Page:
The Australian soprano and wife of Rafael Kubelík has passed away at the age of 91.
The popular Australian soprano, who gave up a promising career after marrying leading Czech conductor Raphael Kubelík, has died in Prague at the age of 91. Despite her early retirement at the age of 39, Morison leaves behind a discography that includes recording the soprano leads in all of Sir Malcolm Sargent’s Gilbert and Sullivan series for HMV.
Born in Ballarat, Victoria in 1924, Elsie Morison studied in Melbourne at the Conservatory of Music for two years under the tutelage of Clive Carey. Her musical career took off when she was given the opportunity to be the soprano soloist in Handel’s Messiah with the Royal Liverpool Philharmonic when she was just 20 years of age. Continuing her studies with Carey for two more years, she then transferred to the Royal College of Music in London.
Her English concert debut followed in 1948 at the Royal Albert Hall in Handel’s Acis and Galatea and she went on to appear in opera and oratorios throughout the 1950s. In 1953 she sang Anne Trulove in Edinburgh as part of the first British production of Stravinsky’s The Rake’s Progress, making her Glyndebourne debut in the same role the following year. Soon after she became a part of the opera company at Covent Garden and sang there for almost a decade. A highlight of her career in England was her involvement in the English premiere of Poulenc’s Les Dialogues des Carmelites in 1958, alongside the young Joan Sutherland.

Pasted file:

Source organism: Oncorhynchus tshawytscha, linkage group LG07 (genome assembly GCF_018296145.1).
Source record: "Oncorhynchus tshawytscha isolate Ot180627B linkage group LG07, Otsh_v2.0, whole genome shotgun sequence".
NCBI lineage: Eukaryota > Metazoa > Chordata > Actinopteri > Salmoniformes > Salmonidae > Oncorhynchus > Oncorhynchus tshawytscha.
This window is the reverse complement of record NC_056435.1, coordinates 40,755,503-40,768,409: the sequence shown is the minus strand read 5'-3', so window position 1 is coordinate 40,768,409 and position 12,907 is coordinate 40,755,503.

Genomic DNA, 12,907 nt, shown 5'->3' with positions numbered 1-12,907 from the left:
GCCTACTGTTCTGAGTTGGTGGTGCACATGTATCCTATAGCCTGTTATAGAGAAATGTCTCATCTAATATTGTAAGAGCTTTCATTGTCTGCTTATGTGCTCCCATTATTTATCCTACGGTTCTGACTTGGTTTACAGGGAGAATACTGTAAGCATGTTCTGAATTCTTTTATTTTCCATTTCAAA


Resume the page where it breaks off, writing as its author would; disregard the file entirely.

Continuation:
During her time in Europe she met the widowed Rafael Kubelík, the Czech conductor known for his resistance the Nazi Party during his time at the Brno Opera. The couple moved to Germany almost 20 years after the conclusion of the war in order to further Kubelík’s career as the newly appointed conductor of the Bavarian Radio Symphony Orchestra in 1961. They were married in 1963, at which time the 39-year-old Morison decided to leave behind her promising future as a singer.
Though her career seemed short lived, she leaves behind a store of recordings that are remain popular to this day; this includes Sargent’s HMV recordings of the Gilbert and Sullivan operettas. She has also been featured on recordings with the London Symphony Orchestra, including Vaughan Williams’ Serenade to Music, as well as recording Purcell’s King Arthur with London Philomusica and Beethoven’s Fidelio with the Covent Garden Orchestra and Chorus under Klemperer.
A clean, warm-voiced soprano with exemplary diction, British cultural commentator Norman Lebrecht described her as having a “quietude and humility that is rare among great artists.”